(1) 6  3x = x  2
(2) 5x + 3 = 2x + 9 Hi Bunuel, can't it be solved by the following approach? Statement 1: 63x=x2 X=2 Again, (63x)=x2 ie 6+3x=x2 X= 2 Similar solution from in both scenario. Hence sufficient. Statement 2: Similar process and we will get x= 12/7 and 2. Two different solutions. hence Insufficient. Ans: A Atal Pandit Yes, we can do this way too. Typo: 5x + 3 = 2x + 9 > x=12/7 or x=2. Hello Bunuel, I followed the same approach but looking at solution given by you, It is actually not required . I have seen some question types where in we just check for one condition (X>/0 or X<0) and we can conclude the answer (Like you just did in this one) Are there particular question type where in your approach to this question will work. For ex  Some expression in x = x some no. Again since LHS >/0, we can say xsome no >/ > x>/ some no. This can be helpful in saving time by avoiding checking expression for 2 possible case of x (<0,>0) Thanks Mridul
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Re: What is the value of x?
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05 Jun 2013, 01:43
mridulparashar1 wrote: Bunuel wrote: atalpanditgmat wrote: Yes, we can do this way too.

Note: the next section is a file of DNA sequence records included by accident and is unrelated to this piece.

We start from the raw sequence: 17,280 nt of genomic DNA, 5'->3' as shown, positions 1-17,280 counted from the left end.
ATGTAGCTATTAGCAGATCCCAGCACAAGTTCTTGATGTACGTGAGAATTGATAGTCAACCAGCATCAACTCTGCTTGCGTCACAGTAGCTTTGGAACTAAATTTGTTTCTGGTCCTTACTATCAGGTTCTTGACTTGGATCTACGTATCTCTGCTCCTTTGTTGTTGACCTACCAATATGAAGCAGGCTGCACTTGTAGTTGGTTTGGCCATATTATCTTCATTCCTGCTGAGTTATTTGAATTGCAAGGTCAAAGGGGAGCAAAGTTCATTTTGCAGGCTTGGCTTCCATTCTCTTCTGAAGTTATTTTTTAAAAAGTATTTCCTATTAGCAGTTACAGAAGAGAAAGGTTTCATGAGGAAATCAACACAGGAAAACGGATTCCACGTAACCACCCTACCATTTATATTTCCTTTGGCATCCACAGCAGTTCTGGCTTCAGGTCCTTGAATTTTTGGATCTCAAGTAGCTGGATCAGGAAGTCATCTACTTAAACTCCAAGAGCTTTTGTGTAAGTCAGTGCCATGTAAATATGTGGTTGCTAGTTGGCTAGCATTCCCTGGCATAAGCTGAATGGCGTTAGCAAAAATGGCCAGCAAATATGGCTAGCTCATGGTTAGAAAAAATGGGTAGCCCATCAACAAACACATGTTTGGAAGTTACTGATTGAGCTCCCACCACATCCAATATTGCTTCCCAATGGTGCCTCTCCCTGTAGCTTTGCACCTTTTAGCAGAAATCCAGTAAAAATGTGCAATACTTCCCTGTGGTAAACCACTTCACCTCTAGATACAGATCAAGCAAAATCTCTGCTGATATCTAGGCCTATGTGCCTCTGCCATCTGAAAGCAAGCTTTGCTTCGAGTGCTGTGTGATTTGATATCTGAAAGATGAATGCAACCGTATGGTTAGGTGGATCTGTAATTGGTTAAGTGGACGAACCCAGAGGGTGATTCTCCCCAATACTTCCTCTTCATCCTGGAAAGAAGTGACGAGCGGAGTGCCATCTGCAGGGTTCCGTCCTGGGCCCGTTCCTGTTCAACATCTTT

Typo: 5x + 3 = 2x + 9 > x=12/7 or x=2. Hello Bunuel, I followed the same approach but looking at solution given by you, It is actually not required . I have seen some question types where in we just check for one condition (X>/0 or X<0) and we can conclude the answer (Like you just did in this one) Are there particular question type where in your approach to this question will work. For ex  Some expression in x = x some no. Again since LHS >/0, we can say xsome no >/ > x>/ some no. This can be helpful in saving time by avoiding checking expression for 2 possible case of x (<0,>0) Thanks Mridul Yes, in such kind of questions this approach might be helpful.
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Re: What is the value of x?
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05 Jun 2013, 11:54
I just wanted to make sure the way I solved this problem is correct:
What is the value of x?
1. 63x=x2 2. 5x+3=2x+9
1. 63x is positive when x<2. For example, if x=1 then 63x = 63(1) = 3. 63x is negative when x>2. For example, if x=3 then 63(x) = 63(3) = 3.
For positive cases: 63x=x2 ==> x=2 For negative cases: 6+3x=x2 ==> x=2
My issue here is that for the positive case x must be less than 2 and for the negative case x must be greater than 2 but for both cases here, I got x =2. The answer is sufficient, but I thought that for the cases to be sufficient the results had to be in line with what x= (for example, for the positive case here, x=2 but before I found that X must be LESS than 2 for 63x to be positive)